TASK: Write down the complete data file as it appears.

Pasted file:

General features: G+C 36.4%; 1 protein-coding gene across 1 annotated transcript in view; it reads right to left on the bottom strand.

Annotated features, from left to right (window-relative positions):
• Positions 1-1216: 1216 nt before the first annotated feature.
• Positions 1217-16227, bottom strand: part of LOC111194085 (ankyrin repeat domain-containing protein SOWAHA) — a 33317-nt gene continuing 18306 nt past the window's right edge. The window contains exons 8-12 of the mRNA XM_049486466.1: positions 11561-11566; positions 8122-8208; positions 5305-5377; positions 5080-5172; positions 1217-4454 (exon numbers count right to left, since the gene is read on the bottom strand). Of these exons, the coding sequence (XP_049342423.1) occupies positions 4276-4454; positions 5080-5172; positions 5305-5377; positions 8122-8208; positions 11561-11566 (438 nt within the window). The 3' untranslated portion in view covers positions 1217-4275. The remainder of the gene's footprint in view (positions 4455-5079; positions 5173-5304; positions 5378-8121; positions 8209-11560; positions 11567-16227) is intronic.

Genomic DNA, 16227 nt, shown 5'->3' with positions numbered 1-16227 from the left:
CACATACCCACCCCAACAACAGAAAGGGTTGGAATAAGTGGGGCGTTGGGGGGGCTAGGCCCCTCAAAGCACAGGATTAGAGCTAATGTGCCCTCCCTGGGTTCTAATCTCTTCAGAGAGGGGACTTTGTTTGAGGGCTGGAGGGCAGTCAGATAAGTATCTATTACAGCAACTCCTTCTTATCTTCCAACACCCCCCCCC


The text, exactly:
General features: G+C 36.4%; 1 protein-coding gene across 1 annotated transcript in view; it reads right to left on the bottom strand.

Annotated features, from left to right (window-relative positions):
• Positions 1-1216: 1216 nt before the first annotated feature.
• Positions 1217-16227, bottom strand: part of LOC111194085 (ankyrin repeat domain-containing protein SOWAHA) — a 33317-nt gene continuing 18306 nt past the window's right edge. The window contains exons 8-12 of the mRNA XM_049486466.1: positions 11561-11566; positions 8122-8208; positions 5305-5377; positions 5080-5172; positions 1217-4454 (exon numbers count right to left, since the gene is read on the bottom strand). Of these exons, the coding sequence (XP_049342423.1) occupies positions 4276-4454; positions 5080-5172; positions 5305-5377; positions 8122-8208; positions 11561-11566 (438 nt within the window). The 3' untranslated portion in view covers positions 1217-4275. The remainder of the gene's footprint in view (positions 4455-5079; positions 5173-5304; positions 5378-8121; positions 8209-11560; positions 11567-16227) is intronic.

Genomic DNA, 16227 nt, shown 5'->3' with positions numbered 1-16227 from the left:
CACATACCCACCCCAACAACAGAAAGGGTTGGAATAAGTGGGGCGTTGGGGGGGCTAGGCCCCTCAAAGCACAGGATTAGAGCTAATGTGCCCTCCCTGGGTTCTAATCTCTTCAGAGAGGGGACTTTGTTTGAGGGCTGGAGGGCAGTCAGATAAGTATCTATTACAGCAACTCCTTCTTATCTTCCAACACCCCCCCCC